Introducing Rakewell, Apollo’s wandering eye on the art world. Look out for regular posts taking a rakish perspective on art and museum stories.
To Paris, where memories of the May 1968 student uprising are causing quite a stir. At Nanterre University in the west of the city, where the riots broke out 50 years ago, the powers that be have organised a year-long programme of events to commemorate the protests that brought France to a standstill and almost caused the fall of the Gaullist government.
Alongside an exhibition and a series of talks and debates, the university has commissioned eight street artists to produce May ’68-themed works around the campus based on masterpieces from the Louvre. One is a large-scale fresco by the Franco-Congolese street artist Kouka, which covers the entire wall of a faculty building. The work depicts the head of the Venus de Milo, alongside a phrase from Dostoevky’s The Idiot: ‘La Beauté sauvera le monde’ (beauty will save the world).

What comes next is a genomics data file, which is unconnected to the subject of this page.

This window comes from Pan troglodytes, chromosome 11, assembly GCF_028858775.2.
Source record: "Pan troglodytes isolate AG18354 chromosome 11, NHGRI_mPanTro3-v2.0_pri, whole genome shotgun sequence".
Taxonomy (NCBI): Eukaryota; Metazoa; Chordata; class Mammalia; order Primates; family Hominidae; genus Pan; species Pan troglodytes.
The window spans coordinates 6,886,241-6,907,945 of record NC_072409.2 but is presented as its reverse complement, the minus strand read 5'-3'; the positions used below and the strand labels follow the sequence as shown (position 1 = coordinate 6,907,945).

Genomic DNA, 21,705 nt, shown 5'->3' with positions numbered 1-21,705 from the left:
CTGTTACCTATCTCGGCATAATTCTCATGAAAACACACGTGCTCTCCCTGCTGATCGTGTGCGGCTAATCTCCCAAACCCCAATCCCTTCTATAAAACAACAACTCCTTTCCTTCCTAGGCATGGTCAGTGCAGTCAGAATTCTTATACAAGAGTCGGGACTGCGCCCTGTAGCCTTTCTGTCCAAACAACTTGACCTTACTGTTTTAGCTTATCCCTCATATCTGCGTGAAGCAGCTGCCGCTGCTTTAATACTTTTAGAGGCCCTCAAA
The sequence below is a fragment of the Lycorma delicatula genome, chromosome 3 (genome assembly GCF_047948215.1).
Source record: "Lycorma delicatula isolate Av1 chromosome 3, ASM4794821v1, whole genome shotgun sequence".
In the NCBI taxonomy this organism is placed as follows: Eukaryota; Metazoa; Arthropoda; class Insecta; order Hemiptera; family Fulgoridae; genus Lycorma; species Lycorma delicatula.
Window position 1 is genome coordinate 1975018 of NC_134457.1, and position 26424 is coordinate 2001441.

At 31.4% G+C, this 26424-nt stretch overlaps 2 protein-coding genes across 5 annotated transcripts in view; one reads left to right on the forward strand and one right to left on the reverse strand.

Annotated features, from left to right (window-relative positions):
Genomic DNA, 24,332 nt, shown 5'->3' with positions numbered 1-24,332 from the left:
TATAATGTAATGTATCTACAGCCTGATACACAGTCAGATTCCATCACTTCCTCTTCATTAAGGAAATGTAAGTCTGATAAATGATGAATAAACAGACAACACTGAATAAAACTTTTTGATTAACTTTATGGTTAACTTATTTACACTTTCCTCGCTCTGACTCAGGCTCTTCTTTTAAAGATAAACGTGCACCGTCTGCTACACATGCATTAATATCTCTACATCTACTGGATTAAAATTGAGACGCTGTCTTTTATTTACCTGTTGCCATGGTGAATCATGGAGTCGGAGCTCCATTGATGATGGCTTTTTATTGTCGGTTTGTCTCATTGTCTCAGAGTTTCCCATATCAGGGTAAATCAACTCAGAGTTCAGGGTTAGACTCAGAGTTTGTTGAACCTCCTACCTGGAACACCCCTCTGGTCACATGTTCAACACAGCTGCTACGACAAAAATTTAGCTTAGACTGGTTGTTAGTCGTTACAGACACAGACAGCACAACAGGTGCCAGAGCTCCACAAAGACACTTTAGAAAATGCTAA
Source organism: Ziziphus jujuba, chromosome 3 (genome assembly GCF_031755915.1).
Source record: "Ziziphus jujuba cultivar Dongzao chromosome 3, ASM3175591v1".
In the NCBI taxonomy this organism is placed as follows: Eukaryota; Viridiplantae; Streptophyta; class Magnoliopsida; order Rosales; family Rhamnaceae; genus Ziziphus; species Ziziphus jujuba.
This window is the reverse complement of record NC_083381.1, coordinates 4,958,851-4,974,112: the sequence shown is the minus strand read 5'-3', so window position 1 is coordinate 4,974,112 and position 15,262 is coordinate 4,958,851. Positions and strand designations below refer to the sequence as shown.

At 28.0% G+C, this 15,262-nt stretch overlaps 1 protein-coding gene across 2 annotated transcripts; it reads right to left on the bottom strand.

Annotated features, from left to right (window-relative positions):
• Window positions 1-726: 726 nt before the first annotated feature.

Alas, it seems not everyone agrees with Kouka’s sentiment. True to form, the students of Nanterre are still kicking out against the authorities, and after an ‘occupation’ prevented the institution’s more studious pupils from getting to class, university president Jean-François Balaudé found himself with no choice but to call in the riot police last week.
Since Balaudé’s intervention, so Rakewell’s mole on campus informs him, Kouka’s work has been subject to some none-too-subtle alterations. Indeed, the mural has been plastered with slogans protesting against officially sanctioned graffiti, ranging from the political (‘Greek antiquity doesn’t belong to you!’) to the wantonly anarchic (‘There’s beauty in sabotage’). Most notably, some wag has attached a speech bubble to Venus herself, thus adding her own voice to the protest. ‘Even I’m against this commission!’, she wails.